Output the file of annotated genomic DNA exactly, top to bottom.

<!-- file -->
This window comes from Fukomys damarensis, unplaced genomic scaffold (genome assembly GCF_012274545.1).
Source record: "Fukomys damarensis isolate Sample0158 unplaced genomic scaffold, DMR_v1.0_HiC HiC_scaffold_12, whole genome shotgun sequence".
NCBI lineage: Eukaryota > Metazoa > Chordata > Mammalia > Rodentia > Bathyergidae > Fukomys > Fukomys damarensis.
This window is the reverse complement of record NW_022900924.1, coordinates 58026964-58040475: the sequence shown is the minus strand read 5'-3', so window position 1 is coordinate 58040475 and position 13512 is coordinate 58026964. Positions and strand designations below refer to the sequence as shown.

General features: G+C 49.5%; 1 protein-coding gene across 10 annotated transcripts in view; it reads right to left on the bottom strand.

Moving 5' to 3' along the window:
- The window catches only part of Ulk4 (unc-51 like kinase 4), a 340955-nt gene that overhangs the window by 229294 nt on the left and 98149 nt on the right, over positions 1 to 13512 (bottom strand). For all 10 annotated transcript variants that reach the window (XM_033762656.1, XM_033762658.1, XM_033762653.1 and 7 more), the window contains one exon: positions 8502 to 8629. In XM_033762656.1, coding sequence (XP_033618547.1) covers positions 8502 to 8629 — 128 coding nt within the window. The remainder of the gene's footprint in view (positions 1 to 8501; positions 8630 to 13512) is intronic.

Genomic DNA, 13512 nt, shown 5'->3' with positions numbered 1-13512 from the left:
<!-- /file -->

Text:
This window comes from Fukomys damarensis, unplaced genomic scaffold (genome assembly GCF_012274545.1).
Source record: "Fukomys damarensis isolate Sample0158 unplaced genomic scaffold, DMR_v1.0_HiC HiC_scaffold_12, whole genome shotgun sequence".
NCBI lineage: Eukaryota > Metazoa > Chordata > Mammalia > Rodentia > Bathyergidae > Fukomys > Fukomys damarensis.
This window is the reverse complement of record NW_022900924.1, coordinates 58026964-58040475: the sequence shown is the minus strand read 5'-3', so window position 1 is coordinate 58040475 and position 13512 is coordinate 58026964. Positions and strand designations below refer to the sequence as shown.

General features: G+C 49.5%; 1 protein-coding gene across 10 annotated transcripts in view; it reads right to left on the bottom strand.

Moving 5' to 3' along the window:
- The window catches only part of Ulk4 (unc-51 like kinase 4), a 340955-nt gene that overhangs the window by 229294 nt on the left and 98149 nt on the right, over positions 1 to 13512 (bottom strand). For all 10 annotated transcript variants that reach the window (XM_033762656.1, XM_033762658.1, XM_033762653.1 and 7 more), the window contains one exon: positions 8502 to 8629. In XM_033762656.1, coding sequence (XP_033618547.1) covers positions 8502 to 8629 — 128 coding nt within the window. The remainder of the gene's footprint in view (positions 1 to 8501; positions 8630 to 13512) is intronic.

Genomic DNA, 13512 nt, shown 5'->3' with positions numbered 1-13512 from the left: